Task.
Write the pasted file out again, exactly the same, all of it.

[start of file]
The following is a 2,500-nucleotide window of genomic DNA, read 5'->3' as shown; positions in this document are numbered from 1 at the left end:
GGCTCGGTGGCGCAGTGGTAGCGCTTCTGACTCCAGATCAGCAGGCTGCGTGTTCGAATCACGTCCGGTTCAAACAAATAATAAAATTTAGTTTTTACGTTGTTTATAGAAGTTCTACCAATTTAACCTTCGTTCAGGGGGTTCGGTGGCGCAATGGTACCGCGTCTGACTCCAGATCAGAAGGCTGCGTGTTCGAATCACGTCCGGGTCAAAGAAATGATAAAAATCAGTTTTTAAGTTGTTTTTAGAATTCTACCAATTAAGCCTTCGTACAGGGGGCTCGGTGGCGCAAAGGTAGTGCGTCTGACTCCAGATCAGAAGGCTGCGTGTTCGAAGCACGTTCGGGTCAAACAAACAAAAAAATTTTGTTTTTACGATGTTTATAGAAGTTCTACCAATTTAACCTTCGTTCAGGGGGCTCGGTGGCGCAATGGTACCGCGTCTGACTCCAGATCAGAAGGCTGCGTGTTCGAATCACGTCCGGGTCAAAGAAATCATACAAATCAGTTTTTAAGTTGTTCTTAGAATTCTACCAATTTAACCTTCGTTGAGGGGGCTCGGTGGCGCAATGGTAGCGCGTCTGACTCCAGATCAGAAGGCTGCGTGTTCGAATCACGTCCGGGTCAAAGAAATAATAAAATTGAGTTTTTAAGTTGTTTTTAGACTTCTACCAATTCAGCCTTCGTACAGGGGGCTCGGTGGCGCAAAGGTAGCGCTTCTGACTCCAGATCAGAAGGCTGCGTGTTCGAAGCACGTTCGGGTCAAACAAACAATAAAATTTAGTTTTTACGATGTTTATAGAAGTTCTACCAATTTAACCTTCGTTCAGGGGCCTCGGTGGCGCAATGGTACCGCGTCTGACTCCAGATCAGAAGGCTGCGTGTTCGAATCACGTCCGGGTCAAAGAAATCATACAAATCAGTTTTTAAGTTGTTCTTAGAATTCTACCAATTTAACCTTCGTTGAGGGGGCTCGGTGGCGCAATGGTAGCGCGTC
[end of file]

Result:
The following is a 2,500-nucleotide window of genomic DNA, read 5'->3' as shown; positions in this document are numbered from 1 at the left end:
GGCTCGGTGGCGCAGTGGTAGCGCTTCTGACTCCAGATCAGCAGGCTGCGTGTTCGAATCACGTCCGGTTCAAACAAATAATAAAATTTAGTTTTTACGTTGTTTATAGAAGTTCTACCAATTTAACCTTCGTTCAGGGGGTTCGGTGGCGCAATGGTACCGCGTCTGACTCCAGATCAGAAGGCTGCGTGTTCGAATCACGTCCGGGTCAAAGAAATGATAAAAATCAGTTTTTAAGTTGTTTTTAGAATTCTACCAATTAAGCCTTCGTACAGGGGGCTCGGTGGCGCAAAGGTAGTGCGTCTGACTCCAGATCAGAAGGCTGCGTGTTCGAAGCACGTTCGGGTCAAACAAACAAAAAAATTTTGTTTTTACGATGTTTATAGAAGTTCTACCAATTTAACCTTCGTTCAGGGGGCTCGGTGGCGCAATGGTACCGCGTCTGACTCCAGATCAGAAGGCTGCGTGTTCGAATCACGTCCGGGTCAAAGAAATCATACAAATCAGTTTTTAAGTTGTTCTTAGAATTCTACCAATTTAACCTTCGTTGAGGGGGCTCGGTGGCGCAATGGTAGCGCGTCTGACTCCAGATCAGAAGGCTGCGTGTTCGAATCACGTCCGGGTCAAAGAAATAATAAAATTGAGTTTTTAAGTTGTTTTTAGACTTCTACCAATTCAGCCTTCGTACAGGGGGCTCGGTGGCGCAAAGGTAGCGCTTCTGACTCCAGATCAGAAGGCTGCGTGTTCGAAGCACGTTCGGGTCAAACAAACAATAAAATTTAGTTTTTACGATGTTTATAGAAGTTCTACCAATTTAACCTTCGTTCAGGGGCCTCGGTGGCGCAATGGTACCGCGTCTGACTCCAGATCAGAAGGCTGCGTGTTCGAATCACGTCCGGGTCAAAGAAATCATACAAATCAGTTTTTAAGTTGTTCTTAGAATTCTACCAATTTAACCTTCGTTGAGGGGGCTCGGTGGCGCAATGGTAGCGCGTC